Project GenoJaws

Understanding the past and present population dynamics of top predatory sharks using genetics


Jennifer Ovenden
Einar Nielsen
Mike Bennett


Carlos Bustamante
Charlie Huveneers
Bonnie Holmes
Safia Maher
Julian Pepperell

Funding bodies

Funded by the Australian (DP170102043) and Danish Research Councils. Supporting organisations include The University of Queensland, The Danish Technical University, Flinders University, New South Wales (including the New South Wales Recreational Fishing Trust) and Queensland State Governments, The Mohammed Bin Zayed Species Conservation fund and the Wildlife Preservation Society of Queensland. We greatly appreciate the support of members of Game Fishing Clubs around Australia.



The tiger shark and white shark are two highly charismatic apex oceanic predators, and are species with important social, biological and economic significance within Australia and around the globe. However, the spatial and temporal dimensions of their demographies are poorly known. By conducting detailed genomic analyses on DNA from both living and long-dead specimens we will gain valuable insight into the biology of both species and provide information for conservation and management purposes.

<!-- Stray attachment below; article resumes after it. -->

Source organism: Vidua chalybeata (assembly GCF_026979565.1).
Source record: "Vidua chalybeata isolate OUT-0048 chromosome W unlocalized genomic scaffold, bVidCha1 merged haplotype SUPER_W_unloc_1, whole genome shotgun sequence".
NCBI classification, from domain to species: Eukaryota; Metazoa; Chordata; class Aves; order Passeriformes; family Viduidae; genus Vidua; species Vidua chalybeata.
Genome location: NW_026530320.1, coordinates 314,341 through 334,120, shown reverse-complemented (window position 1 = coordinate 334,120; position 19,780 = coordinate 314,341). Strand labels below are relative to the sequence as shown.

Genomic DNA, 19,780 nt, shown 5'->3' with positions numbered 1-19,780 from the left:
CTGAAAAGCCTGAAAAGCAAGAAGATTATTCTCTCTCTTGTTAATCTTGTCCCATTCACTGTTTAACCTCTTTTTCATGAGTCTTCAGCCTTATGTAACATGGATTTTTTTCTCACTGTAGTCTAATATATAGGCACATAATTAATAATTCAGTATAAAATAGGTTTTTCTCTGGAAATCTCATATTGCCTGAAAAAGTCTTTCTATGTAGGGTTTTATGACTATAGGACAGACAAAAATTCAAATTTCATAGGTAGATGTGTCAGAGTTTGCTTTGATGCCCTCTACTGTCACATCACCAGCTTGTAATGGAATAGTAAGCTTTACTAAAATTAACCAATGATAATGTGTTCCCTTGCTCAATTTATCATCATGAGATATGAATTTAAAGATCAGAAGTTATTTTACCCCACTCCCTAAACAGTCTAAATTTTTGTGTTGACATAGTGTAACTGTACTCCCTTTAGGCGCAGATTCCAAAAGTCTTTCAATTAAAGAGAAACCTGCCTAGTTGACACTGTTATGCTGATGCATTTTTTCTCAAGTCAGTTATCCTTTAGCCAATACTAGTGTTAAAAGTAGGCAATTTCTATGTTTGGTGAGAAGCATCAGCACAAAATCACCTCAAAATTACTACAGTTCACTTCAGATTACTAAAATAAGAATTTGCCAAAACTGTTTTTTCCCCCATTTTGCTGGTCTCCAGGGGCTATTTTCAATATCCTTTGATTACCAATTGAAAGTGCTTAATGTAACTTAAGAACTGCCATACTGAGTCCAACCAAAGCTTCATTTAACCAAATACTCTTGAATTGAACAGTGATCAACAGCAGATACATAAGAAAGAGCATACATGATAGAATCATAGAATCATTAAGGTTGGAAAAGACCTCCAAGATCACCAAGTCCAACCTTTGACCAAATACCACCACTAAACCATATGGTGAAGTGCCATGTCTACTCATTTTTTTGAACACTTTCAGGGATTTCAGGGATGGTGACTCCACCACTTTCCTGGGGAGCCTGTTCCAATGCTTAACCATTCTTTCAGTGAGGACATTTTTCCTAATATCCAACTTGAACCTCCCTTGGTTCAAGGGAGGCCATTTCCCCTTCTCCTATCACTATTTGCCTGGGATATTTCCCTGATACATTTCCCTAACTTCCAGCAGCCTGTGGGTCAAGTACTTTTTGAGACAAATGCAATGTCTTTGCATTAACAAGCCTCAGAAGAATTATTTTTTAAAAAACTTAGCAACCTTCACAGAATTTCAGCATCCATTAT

This project will perform high-resolution retrospective genomic analyses using DNA extracted from contemporary and archival tiger and white shark skeletal material held in museum and trophy collections around the world. The central aims are 1) to elucidate population structure and spatiotemporal changes in population distribution 2) to estimate the effective number of individuals across populations, and 3) to investigate signatures of adaptive evolution in tiger- and white shark populations in response to exploitation and global change.

Project website

Project photo

Left: Karen Wright of the Sydney Game Fishing Club. Right: Einar Nielsen, The Danish Technical University
Credit: Julian Pepperell

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